The fuss over Libyan dictator Muammar Qaddafi's attempt to put up a Bedouin tent in New Jersey grabbed media attention when he attended the UN General Assembly opening in the second half of August, 2009.
He never got the tent up but, a month later, the Obama administration transferred to Tripoli $2.5 million in State Department Economic Support Funds, of which $400,000 was earmarked for foundations run by the Qaddafi family.
Congresswoman Ileana Ros-Lehtinen, the ranking Republican on the House Foreign Affairs Committee, wrote to Secretary of State Hillary Clinton demanding the appropriation's cancellation. Her letter followed a request to the White House from Congressman Mark Steven Kirk (a member of the House Appropriations Subcommittee) urging the president to intervene against the transfer.
Only a few White House and intelligence officials were in on the secret that the money was no part of any assistance program for Libya or the Qaddafi clan but the down-payment for a new intelligence-sharing contract for combating al Qaeda concluded between Washington and Tripoli.
The initiative came from the Libyan ruler.
Just as Qaddafi volunteered to dismantle his active WMD program after America's March 2003 invasion of Iraq and pass to Washington secrets of the nuclear black market racket run by the father of Pakistan's nuclear bomb Dr. Ali Qader Khan, so too he decided to forge an intelligence partnership with the US to fight al Qaeda's inroads in the Arab world.
The deal was struck at a secret meeting the Libyan ruler held last September with US National Security Adviser James Jones and Director of National Intelligence Dennis Blair. It covers a vast sweep of terrain on which al Qaeda now maintains active cells, from North Africa across the Sahara and Sahel deserts spanning Senegal, Mauritania, Mali, Burkina Faso, Niger, Chad, Sudan, Somalia, Ethiopia, and Eritrea.
Qaddafi gets his wish to fight al-Qaeda alongside US
Qaddafi long harbored a wish to work with Washington in the war on al Qaeda. In 1999, two years before the September 11, 2001 attacks, he came forward with an offer of cooperation in the fight against Al-Qaeda coupled with his consent to open up Libya's weapons programs to international inspection.The Clinton administration did not pursue the offer. Later, Qaddafi followed up with the first and most forthright denunciation of 9/11 heard from any Muslim leader. He also spoke out frankly in an interview to the ABC's George Stephanopoulos, breaking all the conventions of the day.In the fall of last year, the Libyan ruler's wish finally came true. The Obama administration, little imagining the al Qaeda Nigerian operative Umar Farouq Abdulmutallab would try and blow up a US airliner on Christmas Day, was willing to accept Qaddafi as an active ally in the war on al Qaeda.DEBKA-Net-Weekly counter-terrorism sources reveal that the Libyan ruler came to his appointment with Jones and Blair with his fourth son, Moatassem-Billah Qaddafi, who officiates as his father's National Security Adviser. He is thought to be Muammar's chosen heir rather than his firstborn Saif al-Islam.The third member of the Libyan party was chief of intelligence, Abdallah Sanussi.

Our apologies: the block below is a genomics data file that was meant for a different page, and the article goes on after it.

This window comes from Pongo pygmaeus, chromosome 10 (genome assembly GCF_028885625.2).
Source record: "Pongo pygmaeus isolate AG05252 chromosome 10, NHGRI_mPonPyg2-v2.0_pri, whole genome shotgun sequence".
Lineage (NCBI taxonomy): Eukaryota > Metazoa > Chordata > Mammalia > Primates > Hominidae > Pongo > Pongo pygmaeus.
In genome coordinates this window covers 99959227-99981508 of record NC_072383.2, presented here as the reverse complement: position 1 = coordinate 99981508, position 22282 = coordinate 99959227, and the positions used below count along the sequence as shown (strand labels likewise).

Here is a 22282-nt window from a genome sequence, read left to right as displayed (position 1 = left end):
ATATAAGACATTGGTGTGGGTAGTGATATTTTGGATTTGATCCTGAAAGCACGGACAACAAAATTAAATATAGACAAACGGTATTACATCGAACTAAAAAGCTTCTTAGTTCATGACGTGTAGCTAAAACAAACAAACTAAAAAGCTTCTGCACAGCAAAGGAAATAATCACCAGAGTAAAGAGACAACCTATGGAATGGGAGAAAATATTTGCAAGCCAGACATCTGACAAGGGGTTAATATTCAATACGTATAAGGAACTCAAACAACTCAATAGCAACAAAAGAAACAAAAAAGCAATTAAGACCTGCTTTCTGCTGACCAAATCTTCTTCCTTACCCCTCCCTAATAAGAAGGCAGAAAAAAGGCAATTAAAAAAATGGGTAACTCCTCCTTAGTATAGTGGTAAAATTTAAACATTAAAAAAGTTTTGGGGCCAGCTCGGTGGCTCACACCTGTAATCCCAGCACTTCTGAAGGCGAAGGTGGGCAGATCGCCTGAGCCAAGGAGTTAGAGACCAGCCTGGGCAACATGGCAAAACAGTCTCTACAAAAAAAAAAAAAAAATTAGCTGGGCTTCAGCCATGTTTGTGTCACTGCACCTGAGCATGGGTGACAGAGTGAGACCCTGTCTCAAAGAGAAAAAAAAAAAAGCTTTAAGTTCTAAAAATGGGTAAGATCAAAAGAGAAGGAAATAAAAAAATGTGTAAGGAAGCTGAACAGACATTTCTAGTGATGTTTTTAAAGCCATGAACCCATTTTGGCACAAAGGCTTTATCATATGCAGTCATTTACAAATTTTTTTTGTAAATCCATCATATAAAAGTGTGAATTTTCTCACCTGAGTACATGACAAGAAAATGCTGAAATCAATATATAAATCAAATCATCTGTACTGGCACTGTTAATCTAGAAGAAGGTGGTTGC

Qaddafi introduced these two aides as the men who would be running the war on al Qaeda on Libya's behalf together with the United States.
Using Libyan jihadis against al-Qaeda
Qaddafi Junior has a history with al Qaeda.
On May 10, 2009, the high-profile al Qaeda operative Ibn Al Sheikh al Libbi was said to have died by his own hand in an Egyptian prison after confessing under interrogation that he enlisted Iraqi instructors to teach jihadists how to use Iraqi weapons of mass destruction. Our counter-terror sources recall that Moatassem-Billah Qaddafi sat in on the team of Al Libbi's interrogators alongside Egyptian Intelligence Minister Omar Suleiman.
Intelligence chief Sanussi's role is different. He is said to run the extensive web of covert Libyan ties with radical Islamic groups and societies around the Middle East and Africa.
US-Libyan cooperation is said by our sources to focus on three areas:
1. The CIA and Libya's undercover agencies are retraining as double agents ex-members of the Libyan arm of al Qaeda, known as the Libyan Islamic Fighting Group (LIFG), or Al-Jama’a al-Islamiyyah al-Muqatilah bi-Libya, which has tried more than once to assassinate Qaddafi.
They are being hired to penetrate al Qaeda affiliates.
2. Libya is also recruiting nationals who once fought alongside al-Qaeda in Iraq, Lebanon, Afghanistan or Pakistan, repatriating them and transferring them to "re-education" camps run on the same lines as Saudi Arabia's royal clemency-cum-rehabilitation programs for reformed al Qaeda terrorists. They too are to be sent on covert infiltration and intelligence-gathering missions among al Qaeda branches.
3. Libya will relay to Washington incoming intelligence regarding the plans and movements of al-Qaeda figures around the world.
Muammar Qaddafi's clandestine agencies fell down badly over the Abdulmutallab affair, no less that US anti-terror services, because they ought to have picked up on the Nigerian terrorist's flight to Yemen from Ghana before departing Lagos en route for Amsterdam.
Nonetheless, senior US intelligence officials say that interrelations with the Libyan services are "effective and good" and are optimistic about the important fruit they will bear in the future.